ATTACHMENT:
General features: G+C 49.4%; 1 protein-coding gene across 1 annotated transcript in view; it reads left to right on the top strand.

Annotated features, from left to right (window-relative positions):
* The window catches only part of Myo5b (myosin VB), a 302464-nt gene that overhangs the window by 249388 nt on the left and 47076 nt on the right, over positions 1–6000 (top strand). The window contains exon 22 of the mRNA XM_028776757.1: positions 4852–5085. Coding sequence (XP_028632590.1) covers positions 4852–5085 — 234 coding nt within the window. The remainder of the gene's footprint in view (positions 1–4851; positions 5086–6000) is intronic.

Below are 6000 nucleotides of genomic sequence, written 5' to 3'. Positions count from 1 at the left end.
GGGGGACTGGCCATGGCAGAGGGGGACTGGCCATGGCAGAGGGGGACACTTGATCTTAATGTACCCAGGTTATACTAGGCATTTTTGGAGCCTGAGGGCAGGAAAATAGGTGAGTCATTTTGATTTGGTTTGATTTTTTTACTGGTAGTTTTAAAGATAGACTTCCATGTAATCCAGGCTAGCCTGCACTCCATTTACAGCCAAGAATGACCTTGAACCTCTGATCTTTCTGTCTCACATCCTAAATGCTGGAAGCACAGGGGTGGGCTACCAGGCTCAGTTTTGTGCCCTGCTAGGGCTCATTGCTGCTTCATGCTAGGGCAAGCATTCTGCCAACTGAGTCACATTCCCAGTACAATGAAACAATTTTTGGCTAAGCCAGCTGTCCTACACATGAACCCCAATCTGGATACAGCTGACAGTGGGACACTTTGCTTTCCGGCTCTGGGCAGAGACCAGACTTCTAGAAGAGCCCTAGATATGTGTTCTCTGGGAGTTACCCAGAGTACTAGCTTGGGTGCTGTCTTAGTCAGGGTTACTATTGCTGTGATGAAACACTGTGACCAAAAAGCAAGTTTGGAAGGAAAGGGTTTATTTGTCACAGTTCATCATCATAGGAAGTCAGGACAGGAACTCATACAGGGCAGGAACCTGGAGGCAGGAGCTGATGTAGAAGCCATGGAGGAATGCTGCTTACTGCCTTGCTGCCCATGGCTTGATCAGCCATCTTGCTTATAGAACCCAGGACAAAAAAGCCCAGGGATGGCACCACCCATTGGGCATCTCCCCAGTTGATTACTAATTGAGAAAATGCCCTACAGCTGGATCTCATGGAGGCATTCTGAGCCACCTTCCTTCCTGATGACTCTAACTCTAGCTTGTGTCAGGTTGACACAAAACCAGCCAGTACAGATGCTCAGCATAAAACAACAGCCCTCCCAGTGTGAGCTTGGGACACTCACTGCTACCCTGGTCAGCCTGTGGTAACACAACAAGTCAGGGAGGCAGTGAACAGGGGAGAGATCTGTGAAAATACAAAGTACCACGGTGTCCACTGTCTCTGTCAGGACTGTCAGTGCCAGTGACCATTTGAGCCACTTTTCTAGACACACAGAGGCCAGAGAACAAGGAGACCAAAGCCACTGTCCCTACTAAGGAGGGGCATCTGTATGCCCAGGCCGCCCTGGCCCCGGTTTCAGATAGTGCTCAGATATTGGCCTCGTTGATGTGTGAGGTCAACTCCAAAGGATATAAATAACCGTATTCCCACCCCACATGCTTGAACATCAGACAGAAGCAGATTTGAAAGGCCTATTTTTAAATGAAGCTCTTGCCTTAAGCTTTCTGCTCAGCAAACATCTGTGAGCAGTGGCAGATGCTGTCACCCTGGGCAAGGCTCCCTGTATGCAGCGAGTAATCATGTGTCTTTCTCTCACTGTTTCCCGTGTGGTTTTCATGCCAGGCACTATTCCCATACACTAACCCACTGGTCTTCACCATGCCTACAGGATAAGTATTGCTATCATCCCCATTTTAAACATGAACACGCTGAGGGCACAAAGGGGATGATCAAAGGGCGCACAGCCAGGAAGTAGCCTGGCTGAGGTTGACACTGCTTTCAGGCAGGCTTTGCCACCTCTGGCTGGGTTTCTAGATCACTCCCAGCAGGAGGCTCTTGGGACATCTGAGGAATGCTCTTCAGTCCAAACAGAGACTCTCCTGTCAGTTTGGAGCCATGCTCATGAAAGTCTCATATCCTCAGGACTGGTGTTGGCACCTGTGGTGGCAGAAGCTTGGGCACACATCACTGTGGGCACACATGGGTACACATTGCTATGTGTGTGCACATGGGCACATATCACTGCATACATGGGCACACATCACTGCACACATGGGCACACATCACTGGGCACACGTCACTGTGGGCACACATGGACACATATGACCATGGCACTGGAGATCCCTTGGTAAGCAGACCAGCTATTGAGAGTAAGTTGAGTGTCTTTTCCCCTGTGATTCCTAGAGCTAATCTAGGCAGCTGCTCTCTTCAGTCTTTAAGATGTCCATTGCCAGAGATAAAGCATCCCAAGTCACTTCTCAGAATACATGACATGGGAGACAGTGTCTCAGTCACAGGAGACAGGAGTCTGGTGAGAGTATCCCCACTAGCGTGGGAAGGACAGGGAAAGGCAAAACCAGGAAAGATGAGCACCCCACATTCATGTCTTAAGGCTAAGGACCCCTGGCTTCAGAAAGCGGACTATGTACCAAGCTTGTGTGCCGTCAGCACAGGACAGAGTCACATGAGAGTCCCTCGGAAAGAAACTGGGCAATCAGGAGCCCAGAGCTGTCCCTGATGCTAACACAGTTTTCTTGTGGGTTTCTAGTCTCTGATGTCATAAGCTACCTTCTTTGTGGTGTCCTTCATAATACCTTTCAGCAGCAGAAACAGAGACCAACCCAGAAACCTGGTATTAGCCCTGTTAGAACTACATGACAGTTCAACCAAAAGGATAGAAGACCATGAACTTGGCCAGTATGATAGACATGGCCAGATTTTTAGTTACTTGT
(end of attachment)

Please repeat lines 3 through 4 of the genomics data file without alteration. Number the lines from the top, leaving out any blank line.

* The window catches only part of Myo5b (myosin VB), a 302464-nt gene that overhangs the window by 249388 nt on the left and 47076 nt on the right, over positions 1–6000 (top strand). The window contains exon 22 of the mRNA XM_028776757.1: positions 4852–5085. Coding sequence (XP_028632590.1) covers positions 4852–5085 — 234 coding nt within the window. The remainder of the gene's footprint in view (positions 1–4851; positions 5086–6000) is intronic.

Below are 6000 nucleotides of genomic sequence, written 5' to 3'. Positions count from 1 at the left end.